As For Me


Where do you stand, dear reader? Where is your portion? Is it in this life or is in the life to come? Listen to the prayer of King David in Psalm 17: “From men [who are] thy hand, O Jehovah, from men of this age: their portion is in [this] life, and their belly thou fillest with thy hid [treasure]; they have their fill of sons, and leave the rest of their [substance] to their children. As for me, I will behold thy face in righteousness; I shall be satisfied, when I awake, with thy likeness” (vs. 14, 15). Now there is a contrast between these two verses, between “men of this age” whose “portion is in [this] life” and “As for me”. I ask you again, my reader, where do you stand?

   This is intensely personal: “As for me” (my emphasis). Unlike so many other things, you can’t hang this on your friends, your family or your religious associates. This is about you. We have similar intensity elsewhere. Job: “And [as for] me, I know that my Redeemer liveth” (Job 19: 25). Mary: “they have taken away my Lord” (John 20: 13, my emphasis); Thomas: “My Lord and my God” (v28, my emphasis); Paul: “the Son of God, who has loved me and given himself for me” (Gal. 2: 20). We have it elsewhere with King David himself: “Jehovah is my shepherd” (Ps. 23: 1, my emphasis).

   David is not interested in the portion of the men of this life, those who are living for the here and now. He is a king on this earth, but His interest is in one thing: “As for me, I will behold thy face in righteousness” (Ps. 17: 15). Is that your hope, dear reader—to behold His face? Long before, Manoah had said to his wife after encountering the Angel of the Lord “we shall surely die, because we have seen God” (Judges 13: 22), but David has no qualms about the matter. You and I, with the knowledge of the incarnation can understand his complacency, for “God has been manifested in flesh” (1 Tim. 3: 16).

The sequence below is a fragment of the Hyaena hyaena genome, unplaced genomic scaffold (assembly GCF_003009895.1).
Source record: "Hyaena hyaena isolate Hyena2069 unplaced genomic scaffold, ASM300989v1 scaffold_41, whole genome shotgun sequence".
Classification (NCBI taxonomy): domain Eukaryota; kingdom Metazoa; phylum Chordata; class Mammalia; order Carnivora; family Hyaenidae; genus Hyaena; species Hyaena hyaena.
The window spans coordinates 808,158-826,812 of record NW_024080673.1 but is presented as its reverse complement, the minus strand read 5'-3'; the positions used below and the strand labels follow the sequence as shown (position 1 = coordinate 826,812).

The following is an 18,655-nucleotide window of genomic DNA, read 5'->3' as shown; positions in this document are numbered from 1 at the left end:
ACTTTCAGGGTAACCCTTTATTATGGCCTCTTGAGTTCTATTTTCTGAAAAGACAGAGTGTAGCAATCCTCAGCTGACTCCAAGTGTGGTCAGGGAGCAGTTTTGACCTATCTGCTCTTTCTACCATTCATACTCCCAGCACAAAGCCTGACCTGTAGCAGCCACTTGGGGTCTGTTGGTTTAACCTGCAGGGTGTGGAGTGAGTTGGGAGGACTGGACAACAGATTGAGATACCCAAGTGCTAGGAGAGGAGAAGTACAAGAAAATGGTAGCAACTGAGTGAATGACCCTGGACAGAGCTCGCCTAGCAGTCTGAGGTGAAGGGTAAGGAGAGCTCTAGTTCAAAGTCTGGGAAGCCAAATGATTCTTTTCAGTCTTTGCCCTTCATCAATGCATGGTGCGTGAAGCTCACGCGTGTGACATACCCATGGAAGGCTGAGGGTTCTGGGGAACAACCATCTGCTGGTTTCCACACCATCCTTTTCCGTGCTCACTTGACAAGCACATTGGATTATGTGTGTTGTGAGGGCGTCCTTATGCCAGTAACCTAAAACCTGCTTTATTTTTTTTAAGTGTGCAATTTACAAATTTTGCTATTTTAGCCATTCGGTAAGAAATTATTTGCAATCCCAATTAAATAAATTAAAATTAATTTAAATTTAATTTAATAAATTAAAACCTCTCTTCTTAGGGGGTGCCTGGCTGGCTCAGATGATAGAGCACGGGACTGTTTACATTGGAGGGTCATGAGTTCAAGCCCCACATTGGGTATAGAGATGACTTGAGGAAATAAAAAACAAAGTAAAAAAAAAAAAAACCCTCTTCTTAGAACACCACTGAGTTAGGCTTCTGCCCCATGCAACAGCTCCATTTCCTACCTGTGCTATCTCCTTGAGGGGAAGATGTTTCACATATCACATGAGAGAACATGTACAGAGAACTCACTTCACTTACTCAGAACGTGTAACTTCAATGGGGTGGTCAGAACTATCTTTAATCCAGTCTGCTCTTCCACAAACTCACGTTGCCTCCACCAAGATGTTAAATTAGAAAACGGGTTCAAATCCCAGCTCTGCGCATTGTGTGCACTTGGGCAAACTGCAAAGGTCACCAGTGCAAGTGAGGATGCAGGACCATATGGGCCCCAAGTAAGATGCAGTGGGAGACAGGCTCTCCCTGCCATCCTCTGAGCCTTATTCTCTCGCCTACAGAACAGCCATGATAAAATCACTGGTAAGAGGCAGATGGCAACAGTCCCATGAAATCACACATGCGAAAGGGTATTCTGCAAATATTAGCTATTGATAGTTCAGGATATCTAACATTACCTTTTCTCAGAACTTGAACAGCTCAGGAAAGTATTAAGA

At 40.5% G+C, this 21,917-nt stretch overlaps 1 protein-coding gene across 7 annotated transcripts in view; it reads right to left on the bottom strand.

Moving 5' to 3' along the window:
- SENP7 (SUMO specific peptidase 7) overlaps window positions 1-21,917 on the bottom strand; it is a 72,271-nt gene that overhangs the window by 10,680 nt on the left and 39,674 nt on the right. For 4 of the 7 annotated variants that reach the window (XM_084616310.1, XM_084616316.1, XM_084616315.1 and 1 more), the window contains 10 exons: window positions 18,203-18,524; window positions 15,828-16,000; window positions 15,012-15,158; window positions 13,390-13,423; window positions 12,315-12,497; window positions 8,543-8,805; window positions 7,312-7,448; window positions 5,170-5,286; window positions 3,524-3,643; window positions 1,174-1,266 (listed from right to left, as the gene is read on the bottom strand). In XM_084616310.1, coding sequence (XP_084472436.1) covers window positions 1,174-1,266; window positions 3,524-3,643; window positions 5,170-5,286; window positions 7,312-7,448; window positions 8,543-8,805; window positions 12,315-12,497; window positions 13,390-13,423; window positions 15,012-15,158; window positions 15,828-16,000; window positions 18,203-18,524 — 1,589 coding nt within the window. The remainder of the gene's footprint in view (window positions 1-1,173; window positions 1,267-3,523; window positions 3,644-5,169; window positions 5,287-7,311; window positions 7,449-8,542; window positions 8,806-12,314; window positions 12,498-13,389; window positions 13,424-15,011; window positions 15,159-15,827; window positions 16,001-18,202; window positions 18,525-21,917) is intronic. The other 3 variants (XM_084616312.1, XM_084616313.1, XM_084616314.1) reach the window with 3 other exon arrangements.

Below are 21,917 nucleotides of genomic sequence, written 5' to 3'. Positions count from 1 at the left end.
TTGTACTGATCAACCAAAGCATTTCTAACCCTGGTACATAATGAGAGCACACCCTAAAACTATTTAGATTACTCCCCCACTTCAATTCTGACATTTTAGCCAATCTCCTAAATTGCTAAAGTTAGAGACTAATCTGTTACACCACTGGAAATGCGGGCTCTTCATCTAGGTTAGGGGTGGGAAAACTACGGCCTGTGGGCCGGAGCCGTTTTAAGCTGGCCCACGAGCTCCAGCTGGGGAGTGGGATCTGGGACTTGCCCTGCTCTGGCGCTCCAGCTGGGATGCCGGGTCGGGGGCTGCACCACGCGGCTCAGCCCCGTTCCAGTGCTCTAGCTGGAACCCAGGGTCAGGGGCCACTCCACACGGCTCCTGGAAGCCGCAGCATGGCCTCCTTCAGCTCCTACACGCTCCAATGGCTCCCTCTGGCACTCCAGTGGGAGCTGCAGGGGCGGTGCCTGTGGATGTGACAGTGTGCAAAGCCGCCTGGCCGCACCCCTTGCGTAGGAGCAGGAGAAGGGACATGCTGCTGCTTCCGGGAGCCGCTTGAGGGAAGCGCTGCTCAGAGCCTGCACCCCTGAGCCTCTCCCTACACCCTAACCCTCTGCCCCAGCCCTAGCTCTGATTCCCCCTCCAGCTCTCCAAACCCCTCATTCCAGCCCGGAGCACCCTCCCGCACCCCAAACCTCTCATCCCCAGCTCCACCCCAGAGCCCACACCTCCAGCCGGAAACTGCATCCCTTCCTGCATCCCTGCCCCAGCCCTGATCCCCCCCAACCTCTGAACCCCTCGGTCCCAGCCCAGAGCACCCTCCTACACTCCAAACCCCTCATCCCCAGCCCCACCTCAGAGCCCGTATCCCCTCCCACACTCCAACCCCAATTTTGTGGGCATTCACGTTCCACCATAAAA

Notice that there is another distinction to be made in Psalm 17: it is to “behold thy face in righteousness” (Ps. 17: 15, my emphasis). Everyone, everywhere will one day behold the face of Christ but the experience for all will not be the same. There will be those who behold His face in their unrighteousness for God “has given all judgment to the Son” (John 5: 22). We read of such in Rev. 20: “And I saw a great white throne, and him that sat on it, from whose face the earth and the heaven fled, and place was not found for them. And I saw the dead, great and small, standing before the throne, and books were opened … And the sea gave up the dead which [were] in it, and death and hades gave up the dead which [were] in them” (vs. 11-13). Terrible prospect: avoidable now, but unavoidable then! What will it be to stand before a holy and sin-hating God in all my unrighteousness—in all my sin? No wonder that the apostle Paul can exclaim “knowing therefore the terror of the Lord we persuade men” (2 Cor. 5: 11)!

   For the believer, the prospect is quite different. We shall behold His face not in unrighteousness but righteousness. Not our own righteousness for that has no value at all, “but that which is by faith of Christ, the righteousness which [is] of God through faith” (Phil. 3: 9). No terror, not even any anxiety, for we shall be beholding the One “whom, having not seen ye love” (1 Pet. 1: 8). We will have “boldness in the day of judgment”, for “there is no fear in love, but perfect love casts out fear” (1 John 4: 17, 18).

   But let us return to the psalm: “I shall be satisfied, when I awake, with thy likeness” (Ps. 17: 15). Here we reach the climax of David’s prayer. In another psalm it says that “he hath satisfied the longing soul” (Ps. 107: 9) and here we have a soul that is completely satisfied. What do you and I know of it? David, and many an OT saint like him, have long been sleeping the sleep of death. Many others “have fallen asleep through Jesus” (1 Thess. 4: 14), their spirits “with Christ” (Phil. 1: 23), but their bodies in the grave. What was the hope of these dear saints? Surely the echo of what was uttered by King David long ago: “I shall be satisfied, when I awake, with thy likeness” (Ps. 17: 15)! Oh my friend there is a time of awakening coming, and “as we have borne the image of the [one] made of dust, we shall bear also the image of the heavenly [one]” (1 Cor. 15: 49)! Certainly “we shall not all fall asleep, but we shall all be changed” (v51). Changed in what way? Let the apostle John answer: “Beloved, now are we children of God, and what we shall be has not yet been manifested; we know that if it is manifested we shall be like him, for we shall see him as he is” (1 John 3: 2). Is this your hope dear reader? It is your life not your words that must answer, for note the verse following: “And every one that has this hope in him purifies himself, even as he is pure” (v3). If there is no moral, separating, sanctifying effect, then sadly, we must call into question the claimed spiritual effect.

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